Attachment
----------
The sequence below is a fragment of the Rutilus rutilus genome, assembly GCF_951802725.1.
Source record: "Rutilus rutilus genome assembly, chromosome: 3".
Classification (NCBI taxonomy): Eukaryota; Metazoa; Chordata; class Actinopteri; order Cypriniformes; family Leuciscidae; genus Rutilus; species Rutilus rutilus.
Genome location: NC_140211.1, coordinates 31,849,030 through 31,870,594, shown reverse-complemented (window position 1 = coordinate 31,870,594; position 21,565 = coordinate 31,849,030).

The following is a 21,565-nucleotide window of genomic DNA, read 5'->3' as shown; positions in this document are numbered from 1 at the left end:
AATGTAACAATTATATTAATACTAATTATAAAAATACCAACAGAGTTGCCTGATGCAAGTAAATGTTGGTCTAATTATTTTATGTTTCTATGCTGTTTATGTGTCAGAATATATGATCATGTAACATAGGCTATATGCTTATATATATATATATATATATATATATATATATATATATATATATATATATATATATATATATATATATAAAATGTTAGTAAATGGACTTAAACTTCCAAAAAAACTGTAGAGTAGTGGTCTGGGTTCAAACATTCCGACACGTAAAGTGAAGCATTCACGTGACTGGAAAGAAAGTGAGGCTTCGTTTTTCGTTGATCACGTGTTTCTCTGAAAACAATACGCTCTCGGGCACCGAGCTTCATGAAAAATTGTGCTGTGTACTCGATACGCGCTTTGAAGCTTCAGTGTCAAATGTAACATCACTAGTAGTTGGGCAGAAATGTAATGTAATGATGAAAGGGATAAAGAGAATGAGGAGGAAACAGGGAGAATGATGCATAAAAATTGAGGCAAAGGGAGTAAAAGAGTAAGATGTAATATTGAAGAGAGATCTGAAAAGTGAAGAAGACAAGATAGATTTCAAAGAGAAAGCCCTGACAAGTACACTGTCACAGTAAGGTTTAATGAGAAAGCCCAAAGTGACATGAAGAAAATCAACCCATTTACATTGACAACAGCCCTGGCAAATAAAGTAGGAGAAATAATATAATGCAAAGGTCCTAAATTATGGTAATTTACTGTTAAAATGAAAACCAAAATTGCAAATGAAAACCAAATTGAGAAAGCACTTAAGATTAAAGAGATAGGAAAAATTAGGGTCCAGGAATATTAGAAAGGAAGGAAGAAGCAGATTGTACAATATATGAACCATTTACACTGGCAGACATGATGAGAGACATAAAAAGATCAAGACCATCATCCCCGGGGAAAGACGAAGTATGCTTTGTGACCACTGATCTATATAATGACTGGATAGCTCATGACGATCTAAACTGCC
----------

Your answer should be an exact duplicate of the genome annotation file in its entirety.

The sequence below is a fragment of the Rutilus rutilus genome, assembly GCF_951802725.1.
Source record: "Rutilus rutilus genome assembly, chromosome: 3".
Classification (NCBI taxonomy): Eukaryota; Metazoa; Chordata; class Actinopteri; order Cypriniformes; family Leuciscidae; genus Rutilus; species Rutilus rutilus.
Genome location: NC_140211.1, coordinates 31,849,030 through 31,870,594, shown reverse-complemented (window position 1 = coordinate 31,870,594; position 21,565 = coordinate 31,849,030).

The following is a 21,565-nucleotide window of genomic DNA, read 5'->3' as shown; positions in this document are numbered from 1 at the left end:
AATGTAACAATTATATTAATACTAATTATAAAAATACCAACAGAGTTGCCTGATGCAAGTAAATGTTGGTCTAATTATTTTATGTTTCTATGCTGTTTATGTGTCAGAATATATGATCATGTAACATAGGCTATATGCTTATATATATATATATATATATATATATATATATATATATATATATATATATATATATATATATATATATAAAATGTTAGTAAATGGACTTAAACTTCCAAAAAAACTGTAGAGTAGTGGTCTGGGTTCAAACATTCCGACACGTAAAGTGAAGCATTCACGTGACTGGAAAGAAAGTGAGGCTTCGTTTTTCGTTGATCACGTGTTTCTCTGAAAACAATACGCTCTCGGGCACCGAGCTTCATGAAAAATTGTGCTGTGTACTCGATACGCGCTTTGAAGCTTCAGTGTCAAATGTAACATCACTAGTAGTTGGGCAGAAATGTAATGTAATGATGAAAGGGATAAAGAGAATGAGGAGGAAACAGGGAGAATGATGCATAAAAATTGAGGCAAAGGGAGTAAAAGAGTAAGATGTAATATTGAAGAGAGATCTGAAAAGTGAAGAAGACAAGATAGATTTCAAAGAGAAAGCCCTGACAAGTACACTGTCACAGTAAGGTTTAATGAGAAAGCCCAAAGTGACATGAAGAAAATCAACCCATTTACATTGACAACAGCCCTGGCAAATAAAGTAGGAGAAATAATATAATGCAAAGGTCCTAAATTATGGTAATTTACTGTTAAAATGAAAACCAAAATTGCAAATGAAAACCAAATTGAGAAAGCACTTAAGATTAAAGAGATAGGAAAAATTAGGGTCCAGGAATATTAGAAAGGAAGGAAGAAGCAGATTGTACAATATATGAACCATTTACACTGGCAGACATGATGAGAGACATAAAAAGATCAAGACCATCATCCCCGGGGAAAGACGAAGTATGCTTTGTGACCACTGATCTATATAATGACTGGATAGCTCATGACGATCTAAACTGCC